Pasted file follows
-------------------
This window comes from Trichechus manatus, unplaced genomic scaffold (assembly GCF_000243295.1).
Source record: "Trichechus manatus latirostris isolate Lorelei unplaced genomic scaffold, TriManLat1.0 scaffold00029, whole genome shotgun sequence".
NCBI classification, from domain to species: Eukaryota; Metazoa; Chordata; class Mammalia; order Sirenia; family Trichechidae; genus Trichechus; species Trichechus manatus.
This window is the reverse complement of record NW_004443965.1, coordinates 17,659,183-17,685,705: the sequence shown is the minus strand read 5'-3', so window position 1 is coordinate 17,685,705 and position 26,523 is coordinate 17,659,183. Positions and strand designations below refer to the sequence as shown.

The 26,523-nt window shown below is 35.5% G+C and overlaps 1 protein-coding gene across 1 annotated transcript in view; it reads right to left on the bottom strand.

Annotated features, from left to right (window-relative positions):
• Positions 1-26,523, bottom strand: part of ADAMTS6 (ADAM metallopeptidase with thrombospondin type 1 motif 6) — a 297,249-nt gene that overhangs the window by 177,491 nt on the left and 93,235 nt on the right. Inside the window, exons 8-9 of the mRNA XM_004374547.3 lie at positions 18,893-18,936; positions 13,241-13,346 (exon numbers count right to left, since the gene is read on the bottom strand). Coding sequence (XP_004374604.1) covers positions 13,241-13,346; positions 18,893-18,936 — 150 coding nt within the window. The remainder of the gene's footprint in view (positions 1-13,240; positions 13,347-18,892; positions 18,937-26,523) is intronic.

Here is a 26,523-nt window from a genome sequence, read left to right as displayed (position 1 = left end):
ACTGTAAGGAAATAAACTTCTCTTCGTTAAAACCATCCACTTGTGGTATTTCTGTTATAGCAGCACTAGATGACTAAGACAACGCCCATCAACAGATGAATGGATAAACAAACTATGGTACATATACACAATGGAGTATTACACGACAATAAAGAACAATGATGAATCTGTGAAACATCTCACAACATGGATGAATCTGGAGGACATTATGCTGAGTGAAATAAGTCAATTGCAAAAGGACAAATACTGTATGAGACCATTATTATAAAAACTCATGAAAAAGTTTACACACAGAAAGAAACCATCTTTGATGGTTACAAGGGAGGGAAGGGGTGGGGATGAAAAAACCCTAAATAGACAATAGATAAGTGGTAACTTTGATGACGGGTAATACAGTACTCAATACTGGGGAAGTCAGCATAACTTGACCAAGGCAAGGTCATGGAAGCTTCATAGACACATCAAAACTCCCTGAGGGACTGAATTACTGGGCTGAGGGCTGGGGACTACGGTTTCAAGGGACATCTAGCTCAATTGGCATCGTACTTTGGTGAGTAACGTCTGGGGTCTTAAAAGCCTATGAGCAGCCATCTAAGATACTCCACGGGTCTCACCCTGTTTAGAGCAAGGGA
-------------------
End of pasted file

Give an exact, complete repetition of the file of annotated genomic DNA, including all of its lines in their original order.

This window comes from Trichechus manatus, unplaced genomic scaffold (assembly GCF_000243295.1).
Source record: "Trichechus manatus latirostris isolate Lorelei unplaced genomic scaffold, TriManLat1.0 scaffold00029, whole genome shotgun sequence".
NCBI classification, from domain to species: Eukaryota; Metazoa; Chordata; class Mammalia; order Sirenia; family Trichechidae; genus Trichechus; species Trichechus manatus.
This window is the reverse complement of record NW_004443965.1, coordinates 17,659,183-17,685,705: the sequence shown is the minus strand read 5'-3', so window position 1 is coordinate 17,685,705 and position 26,523 is coordinate 17,659,183. Positions and strand designations below refer to the sequence as shown.

The 26,523-nt window shown below is 35.5% G+C and overlaps 1 protein-coding gene across 1 annotated transcript in view; it reads right to left on the bottom strand.

Annotated features, from left to right (window-relative positions):
• Positions 1-26,523, bottom strand: part of ADAMTS6 (ADAM metallopeptidase with thrombospondin type 1 motif 6) — a 297,249-nt gene that overhangs the window by 177,491 nt on the left and 93,235 nt on the right. Inside the window, exons 8-9 of the mRNA XM_004374547.3 lie at positions 18,893-18,936; positions 13,241-13,346 (exon numbers count right to left, since the gene is read on the bottom strand). Coding sequence (XP_004374604.1) covers positions 13,241-13,346; positions 18,893-18,936 — 150 coding nt within the window. The remainder of the gene's footprint in view (positions 1-13,240; positions 13,347-18,892; positions 18,937-26,523) is intronic.

Here is a 26,523-nt window from a genome sequence, read left to right as displayed (position 1 = left end):
ACTGTAAGGAAATAAACTTCTCTTCGTTAAAACCATCCACTTGTGGTATTTCTGTTATAGCAGCACTAGATGACTAAGACAACGCCCATCAACAGATGAATGGATAAACAAACTATGGTACATATACACAATGGAGTATTACACGACAATAAAGAACAATGATGAATCTGTGAAACATCTCACAACATGGATGAATCTGGAGGACATTATGCTGAGTGAAATAAGTCAATTGCAAAAGGACAAATACTGTATGAGACCATTATTATAAAAACTCATGAAAAAGTTTACACACAGAAAGAAACCATCTTTGATGGTTACAAGGGAGGGAAGGGGTGGGGATGAAAAAACCCTAAATAGACAATAGATAAGTGGTAACTTTGATGACGGGTAATACAGTACTCAATACTGGGGAAGTCAGCATAACTTGACCAAGGCAAGGTCATGGAAGCTTCATAGACACATCAAAACTCCCTGAGGGACTGAATTACTGGGCTGAGGGCTGGGGACTACGGTTTCAAGGGACATCTAGCTCAATTGGCATCGTACTTTGGTGAGTAACGTCTGGGGTCTTAAAAGCCTATGAGCAGCCATCTAAGATACTCCACGGGTCTCACCCTGTTTAGAGCAAGGGA